Teaching In America: The Impossible Dream

The new book Teachers Have It Easy, which collects roughly 200 interviews with educators from around the country, couldn't have a more ironic title. Co-written by former teachers Daniel Moulthrop and Nínive Clements Calegari, and author Dave Eggers (A Heartbreaking Work of Staggering Genius), the book highlights the bleak reality that not only are America's teachers grossly underpaid, but that teaching is simply not a sustainable profession it its current form.

Through compelling accounts, Teachers Have It Easy dispels one of the biggest myths about teaching in public schools -- that the paltry salaries educators receive are adequate compensation for summer vacations and "shorter work days." Instead, the book paints a Dickensian picture of our educational system, in which teachers routinely work 10-12 hour days that don't end when the dismissal bell rings.

The idea for the book arose from conversations between Eggers and Calegari, co-founders of the non-profit 826 Valencia, which offers tutoring and writing workshops for youth. (A new center, 826NYC, recently opened in Brooklyn.)

"The idea was Dave's to begin with," Moulthrop told me. "When he was in his twenties, he had friends, including his sister, who were teachers and loved their work. For them it was the best job on the planet. A few years later, they all quit because of the money. It was just a travesty."

Eggers' friends were not the only ones who discovered how impossible it can be to eke out a living as an educator. A recent study by the University of Pennsylvania, as noted in the book, found that 46 percent of teachers leave within their first five years. Such high turnover and instability undoubtedly wreaks havoc on public schools and their respective communities, in which teachers play a vital role.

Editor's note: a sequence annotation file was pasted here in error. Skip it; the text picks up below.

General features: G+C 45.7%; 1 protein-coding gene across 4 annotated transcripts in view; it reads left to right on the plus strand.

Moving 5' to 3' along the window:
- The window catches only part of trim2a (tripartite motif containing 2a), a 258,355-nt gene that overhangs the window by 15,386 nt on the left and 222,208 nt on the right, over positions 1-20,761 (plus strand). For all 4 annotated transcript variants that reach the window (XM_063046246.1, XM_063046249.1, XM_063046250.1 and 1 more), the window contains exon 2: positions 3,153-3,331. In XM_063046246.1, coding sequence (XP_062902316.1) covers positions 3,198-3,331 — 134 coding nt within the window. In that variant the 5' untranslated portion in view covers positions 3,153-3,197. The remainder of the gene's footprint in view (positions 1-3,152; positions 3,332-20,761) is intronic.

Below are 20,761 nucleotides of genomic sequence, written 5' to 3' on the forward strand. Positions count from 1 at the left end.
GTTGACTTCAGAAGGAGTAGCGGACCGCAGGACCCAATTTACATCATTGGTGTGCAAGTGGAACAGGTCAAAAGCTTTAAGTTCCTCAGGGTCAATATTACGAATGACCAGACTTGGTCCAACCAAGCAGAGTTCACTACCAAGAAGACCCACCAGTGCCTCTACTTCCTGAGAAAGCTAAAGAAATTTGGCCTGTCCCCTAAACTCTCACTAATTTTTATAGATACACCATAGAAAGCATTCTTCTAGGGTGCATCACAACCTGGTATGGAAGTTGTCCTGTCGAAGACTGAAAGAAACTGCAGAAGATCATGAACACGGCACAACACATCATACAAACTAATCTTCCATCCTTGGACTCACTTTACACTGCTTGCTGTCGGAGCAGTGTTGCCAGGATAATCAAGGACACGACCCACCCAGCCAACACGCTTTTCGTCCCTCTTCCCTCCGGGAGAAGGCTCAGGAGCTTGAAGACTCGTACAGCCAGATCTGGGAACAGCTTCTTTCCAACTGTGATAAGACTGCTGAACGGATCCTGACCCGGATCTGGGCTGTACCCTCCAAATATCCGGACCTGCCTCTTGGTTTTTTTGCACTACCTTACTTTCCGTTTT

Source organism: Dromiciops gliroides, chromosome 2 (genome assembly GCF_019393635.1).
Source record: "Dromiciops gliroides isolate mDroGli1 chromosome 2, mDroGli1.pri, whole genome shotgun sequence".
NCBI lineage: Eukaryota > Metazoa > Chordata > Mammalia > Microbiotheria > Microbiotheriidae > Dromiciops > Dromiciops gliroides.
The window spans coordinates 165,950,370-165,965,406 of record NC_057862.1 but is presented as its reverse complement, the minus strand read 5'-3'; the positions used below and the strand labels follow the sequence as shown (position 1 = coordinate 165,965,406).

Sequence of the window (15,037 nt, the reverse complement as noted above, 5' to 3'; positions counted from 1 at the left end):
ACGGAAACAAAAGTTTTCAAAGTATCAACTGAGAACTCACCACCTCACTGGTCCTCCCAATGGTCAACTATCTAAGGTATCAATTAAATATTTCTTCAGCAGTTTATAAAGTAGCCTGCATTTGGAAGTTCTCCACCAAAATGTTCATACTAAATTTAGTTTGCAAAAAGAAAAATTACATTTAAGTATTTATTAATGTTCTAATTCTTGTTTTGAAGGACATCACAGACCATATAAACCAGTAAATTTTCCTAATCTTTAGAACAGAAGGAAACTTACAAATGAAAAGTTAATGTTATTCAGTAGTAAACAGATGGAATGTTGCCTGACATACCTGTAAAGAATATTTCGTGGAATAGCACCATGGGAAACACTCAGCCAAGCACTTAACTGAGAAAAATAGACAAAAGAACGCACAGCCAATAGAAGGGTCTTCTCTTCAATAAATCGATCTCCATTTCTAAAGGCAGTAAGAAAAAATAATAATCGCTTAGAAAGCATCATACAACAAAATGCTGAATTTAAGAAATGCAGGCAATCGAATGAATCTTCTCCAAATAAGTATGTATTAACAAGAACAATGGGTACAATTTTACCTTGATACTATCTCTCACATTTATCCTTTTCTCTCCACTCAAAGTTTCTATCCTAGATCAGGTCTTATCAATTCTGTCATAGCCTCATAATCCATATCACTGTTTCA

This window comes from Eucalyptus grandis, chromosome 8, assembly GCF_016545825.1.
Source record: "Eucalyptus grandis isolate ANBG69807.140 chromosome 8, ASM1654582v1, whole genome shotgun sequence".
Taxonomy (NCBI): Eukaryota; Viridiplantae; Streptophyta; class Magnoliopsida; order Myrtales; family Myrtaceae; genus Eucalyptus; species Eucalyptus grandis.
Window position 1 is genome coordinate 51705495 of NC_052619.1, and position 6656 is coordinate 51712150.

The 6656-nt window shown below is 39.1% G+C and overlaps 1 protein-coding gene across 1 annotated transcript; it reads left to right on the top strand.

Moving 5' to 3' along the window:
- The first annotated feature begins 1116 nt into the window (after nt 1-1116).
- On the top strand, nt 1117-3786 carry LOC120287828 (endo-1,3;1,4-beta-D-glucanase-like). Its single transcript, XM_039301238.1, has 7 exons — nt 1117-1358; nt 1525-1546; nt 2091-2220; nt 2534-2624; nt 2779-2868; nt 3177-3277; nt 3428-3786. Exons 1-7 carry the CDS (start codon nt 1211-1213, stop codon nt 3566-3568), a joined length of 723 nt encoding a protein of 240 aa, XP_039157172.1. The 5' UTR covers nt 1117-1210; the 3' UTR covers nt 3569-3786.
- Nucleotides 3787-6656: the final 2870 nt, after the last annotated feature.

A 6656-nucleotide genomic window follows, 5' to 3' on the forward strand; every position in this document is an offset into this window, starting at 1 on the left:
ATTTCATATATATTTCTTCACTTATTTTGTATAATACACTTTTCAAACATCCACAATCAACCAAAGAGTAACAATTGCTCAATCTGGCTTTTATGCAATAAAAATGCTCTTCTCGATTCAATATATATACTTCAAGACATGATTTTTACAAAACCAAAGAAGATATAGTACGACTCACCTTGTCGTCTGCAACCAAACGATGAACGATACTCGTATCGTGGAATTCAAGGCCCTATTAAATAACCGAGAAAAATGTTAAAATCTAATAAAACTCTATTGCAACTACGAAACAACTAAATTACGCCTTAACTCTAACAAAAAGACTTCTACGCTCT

"If teachers are just leaving at the peak of their game," Moulthrop says, "their students were ill-served by the system."

While Moulthrop is a noted journalist, and Eggers' reputation is well known in the literary world, Teachers Have It Easy succeeds because it allows the underpaid, unappreciated teachers to speak for themselves.

Take Jonathan Dearman, who was the only African American teacher at San Francisco's Leadership High School, a public charter school. Dearman, like so many public school teachers, was beloved

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ACLU By ACLUSponsored

Imagine you've forgotten once again the difference between a gorilla and a chimpanzee, so you do a quick Google image search of “gorilla." But instead of finding images of adorable animals, photos of a Black couple pop up.

Is this just a glitch in the algorithm? Or, is Google an ad company, not an information company, that's replicating the discrimination of the world it operates in? How can this discrimination be addressed and who is accountable for it?

“These platforms are encoded with racism," says UCLA professor and best-selling author of Algorithms of Oppression, Dr. Safiya Noble. “The logic is racist and sexist because it would allow for these kinds of false, misleading, kinds of results to come to the fore…There are unfortunately thousands of examples now of harm that comes from algorithmic discrimination."

On At Liberty this week, Dr. Noble joined us to discuss what she calls “algorithmic oppression," and what needs to be done to end this kind of bias and dismantle systemic racism in software, predictive analytics, search platforms, surveillance systems, and other technologies.

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